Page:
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Turkey plans to expand renewable energy but sticks to coal, nuclear

Clean energy advocates say Turkey should speed up its shift to renewable sources not only out of environmental concerns, but also to reduce its costly reliance on imported energy.
Coal miners move a wagon of coal at a small coal mine on Dec. 9, 2021, in Zonguldak, Turkey.

Turkey has announced plans to increase renewable energy use by 2035, but other aspects of its energy strategy remain under criticism, including continued investment in coal-fueled and nuclear power plants.

A National Energy Plan released last month outlines targets in the energy sector by 2035, which, according to the Energy Ministry, are in line with Turkey’s goal to reach net zero carbon emissions by 2053. According to the plan, electrical energy would account for 25% of Turkey’s energy consumption by 2035, up from 21.8% in 2020, while the share of renewable sources in the installed power capacity would increase to nearly 65% from 52% in 2020.

Turkey’s installed power capacity, which stood at 95.9 gigawatts (GW) at the end of 2020, would reach nearly 190 GW by 2035, and three-fourths of the new power capacity would be derived from renewable energy sources — a target welcomed by advocates of clean energy. Under the plan, coal- and gas-fired thermal plans would account for 34.2% of electricity generation by 2035, down from 57.6% in 2020. Critics, however, see the decrease as insufficient, with plans for a second nuclear power plant adding to their concerns. The share of renewable energy sources, they believe, could be increased further and in a shorter time.

How Turkey meets its energy needs is crucial for its economy, which is heavily reliant on imported oil and gas and is thus highly vulnerable to global price volatilities. The spike in oil and gas prices amid the COVID-19 pandemic and ensuing supply problems after Russia’s invasion of Ukraine have come as stern reminders that the country should minimize its dependency on imported energy and speed up its “green transition” by expanding investment in renewable sources. 

Turkey’s appetite for economic growth has meant an increased energy demand. From 2020 to 2021, its electricity demand rose by about 4.6%, while the average global increase was 3%, according to official figures. In 2020, imports accounted for 70% of Turkey’s primary energy sources, while the share of renewable sources stood at only 16.7%. 

Under the plan, Turkey aims to increase the use of renewable sources both in its overall energy consumption and power generation. In terms of overall energy consumption, renewable sources would account for 18.4% in 2025 and 23.7% in 2035. Electrical energy, meanwhile, would represent nearly 25% of the ultimate energy consumption, with the installed power capacity rising to nearly 190 GW. As part of that target, the shares of solar and wind sources would reach 28% and 16%, respectively. As for other renewable sources, the installed capacity would reach 35.1 GW in terms of hydroelectric power plants and 5.1 GW in terms of geothermal and biomass plants. Thus, renewable sources would account for nearly 65% of the country’s installed power capacity by 2035.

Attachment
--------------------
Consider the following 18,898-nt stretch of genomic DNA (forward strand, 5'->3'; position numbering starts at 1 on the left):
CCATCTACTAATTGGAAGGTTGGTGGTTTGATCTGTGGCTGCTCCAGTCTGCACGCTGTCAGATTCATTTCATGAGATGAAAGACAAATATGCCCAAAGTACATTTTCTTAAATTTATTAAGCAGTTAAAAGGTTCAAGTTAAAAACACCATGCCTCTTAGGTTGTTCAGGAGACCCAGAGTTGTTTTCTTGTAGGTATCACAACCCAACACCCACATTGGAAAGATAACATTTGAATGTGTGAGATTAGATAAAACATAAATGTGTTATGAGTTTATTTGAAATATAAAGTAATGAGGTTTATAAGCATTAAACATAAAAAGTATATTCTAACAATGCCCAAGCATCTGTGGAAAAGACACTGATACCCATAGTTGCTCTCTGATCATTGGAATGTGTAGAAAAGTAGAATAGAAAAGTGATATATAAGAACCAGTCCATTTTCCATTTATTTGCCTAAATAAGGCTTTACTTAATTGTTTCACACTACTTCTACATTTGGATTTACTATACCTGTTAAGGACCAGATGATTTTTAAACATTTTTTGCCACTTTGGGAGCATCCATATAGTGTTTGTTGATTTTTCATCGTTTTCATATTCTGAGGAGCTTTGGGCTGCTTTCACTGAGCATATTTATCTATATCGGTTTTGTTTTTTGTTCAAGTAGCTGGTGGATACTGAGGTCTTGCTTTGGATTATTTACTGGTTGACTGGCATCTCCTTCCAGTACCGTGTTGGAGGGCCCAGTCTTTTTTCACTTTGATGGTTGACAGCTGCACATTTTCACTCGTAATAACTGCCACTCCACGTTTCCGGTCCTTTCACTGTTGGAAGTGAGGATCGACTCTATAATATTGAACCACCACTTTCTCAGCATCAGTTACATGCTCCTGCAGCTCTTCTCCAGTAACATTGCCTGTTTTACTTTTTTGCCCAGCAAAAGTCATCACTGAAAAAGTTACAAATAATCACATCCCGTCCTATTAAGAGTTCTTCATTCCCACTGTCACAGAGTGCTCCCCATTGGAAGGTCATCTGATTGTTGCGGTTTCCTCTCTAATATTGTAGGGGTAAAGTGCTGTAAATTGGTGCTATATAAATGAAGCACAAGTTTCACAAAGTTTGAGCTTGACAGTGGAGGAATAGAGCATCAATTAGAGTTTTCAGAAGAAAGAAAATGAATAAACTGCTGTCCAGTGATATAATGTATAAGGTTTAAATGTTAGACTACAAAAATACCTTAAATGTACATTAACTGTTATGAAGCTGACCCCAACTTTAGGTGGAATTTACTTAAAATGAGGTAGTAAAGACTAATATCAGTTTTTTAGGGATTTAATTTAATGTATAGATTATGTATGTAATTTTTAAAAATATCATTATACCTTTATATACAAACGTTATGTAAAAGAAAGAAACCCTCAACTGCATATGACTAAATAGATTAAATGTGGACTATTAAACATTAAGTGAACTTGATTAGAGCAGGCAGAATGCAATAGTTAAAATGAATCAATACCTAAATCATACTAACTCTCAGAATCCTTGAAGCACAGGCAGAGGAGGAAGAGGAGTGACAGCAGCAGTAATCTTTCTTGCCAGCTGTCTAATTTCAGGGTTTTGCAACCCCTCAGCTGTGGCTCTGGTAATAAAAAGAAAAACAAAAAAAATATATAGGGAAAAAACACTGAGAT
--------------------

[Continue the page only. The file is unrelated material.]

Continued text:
Expanding solar energy use stands out as the most ambitious target for renewables. The plan envisages that the solar energy installed capacity would reach 53 GW by 2035, a 470% increase from 9.3 GW in 2022. 

Commenting on the plan, Bengisu Ozenc, director of the Sustainable Economy and Finance Studies Association, argued that the use of fossil fuels could be reduced faster with a higher renewable energy capacity. 

Expanding the use of renewable energy is crucial for Turkey, Ozenc told Al-Monitor, underscoring the far-reaching ramifications of dependency on imported energy. “Renewable energy investments are important to avoid the cost of imported fuel and improve the current account balance,” she said. “But there is another increasingly important impact, which is on inflation. At a time when high inflation is a global problem, we see that renewable energy investments are brought to the fore in fighting inflation.”

Ozenc noted that the new targets for increased solar and wind capacities outstripped the targets outlined in an earlier plan five years ago. “This reflects the fast development of renewable energy technologies. According to information we have from representatives of the sector, much larger increases can be achieved in terms of wind capacity in particular,” she said.

Oguz Turkyilmaz, head of the energy group at the Mechanical Engineers Chamber, slammed the plan for envisaging continued investments in power plants that would use imported coal and gas. “This will increase [Turkey’s] dependency on foreign suppliers,” he told Al-Monitor. 

According to Turkyilmaz, the public sector should take the lead in power generation and prioritize the development of renewable sources. 

The plan says Turkey will have a nuclear energy installed capacity of 7.2 GW by 2035. A Russian company is currently building Turkey’s first nuclear power plant at Akkuyu, on the country’s southern Mediterranean coast. Its first unit is expected to begin producing electricity later this year. Plans are underway for a second nuclear power plant in Sinop, on the country’s northern Black Sea coast. 

Mehmet Ozdag, executive board member at the Electrical Engineers Chamber, denounced nuclear energy altogether and argued that Turkey’s Akkuyu deal with Russia was not economically viable either. “When you look at this business around the world, the cost is normally 5-6 cents per kWh. In our deal [with Russia], it is 13-14 cents,” he told Al-Monitor. 

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